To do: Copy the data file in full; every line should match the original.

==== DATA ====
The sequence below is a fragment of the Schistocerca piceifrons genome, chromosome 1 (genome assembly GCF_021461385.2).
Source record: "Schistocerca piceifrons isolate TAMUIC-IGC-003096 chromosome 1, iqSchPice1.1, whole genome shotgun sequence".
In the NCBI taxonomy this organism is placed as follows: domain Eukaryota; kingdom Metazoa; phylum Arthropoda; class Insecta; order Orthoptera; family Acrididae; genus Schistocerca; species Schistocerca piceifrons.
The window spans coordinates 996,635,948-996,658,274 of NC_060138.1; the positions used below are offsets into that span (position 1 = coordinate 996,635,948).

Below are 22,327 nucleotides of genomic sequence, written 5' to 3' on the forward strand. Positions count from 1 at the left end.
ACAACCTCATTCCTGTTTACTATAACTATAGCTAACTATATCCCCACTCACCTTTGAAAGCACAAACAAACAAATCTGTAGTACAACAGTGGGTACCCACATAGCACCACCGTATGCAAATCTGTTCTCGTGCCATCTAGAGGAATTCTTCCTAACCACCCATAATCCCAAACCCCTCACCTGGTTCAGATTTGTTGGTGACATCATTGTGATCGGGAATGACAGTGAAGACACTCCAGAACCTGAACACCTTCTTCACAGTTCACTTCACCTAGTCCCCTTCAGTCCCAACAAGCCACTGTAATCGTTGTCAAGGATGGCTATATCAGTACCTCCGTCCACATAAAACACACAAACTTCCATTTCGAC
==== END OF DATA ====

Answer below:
The sequence below is a fragment of the Schistocerca piceifrons genome, chromosome 1 (genome assembly GCF_021461385.2).
Source record: "Schistocerca piceifrons isolate TAMUIC-IGC-003096 chromosome 1, iqSchPice1.1, whole genome shotgun sequence".
In the NCBI taxonomy this organism is placed as follows: domain Eukaryota; kingdom Metazoa; phylum Arthropoda; class Insecta; order Orthoptera; family Acrididae; genus Schistocerca; species Schistocerca piceifrons.
The window spans coordinates 996,635,948-996,658,274 of NC_060138.1; the positions used below are offsets into that span (position 1 = coordinate 996,635,948).

Below are 22,327 nucleotides of genomic sequence, written 5' to 3' on the forward strand. Positions count from 1 at the left end.
ACAACCTCATTCCTGTTTACTATAACTATAGCTAACTATATCCCCACTCACCTTTGAAAGCACAAACAAACAAATCTGTAGTACAACAGTGGGTACCCACATAGCACCACCGTATGCAAATCTGTTCTCGTGCCATCTAGAGGAATTCTTCCTAACCACCCATAATCCCAAACCCCTCACCTGGTTCAGATTTGTTGGTGACATCATTGTGATCGGGAATGACAGTGAAGACACTCCAGAACCTGAACACCTTCTTCACAGTTCACTTCACCTAGTCCCCTTCAGTCCCAACAAGCCACTGTAATCGTTGTCAAGGATGGCTATATCAGTACCTCCGTCCACATAAAACACACAAACTTCCATTTCGAC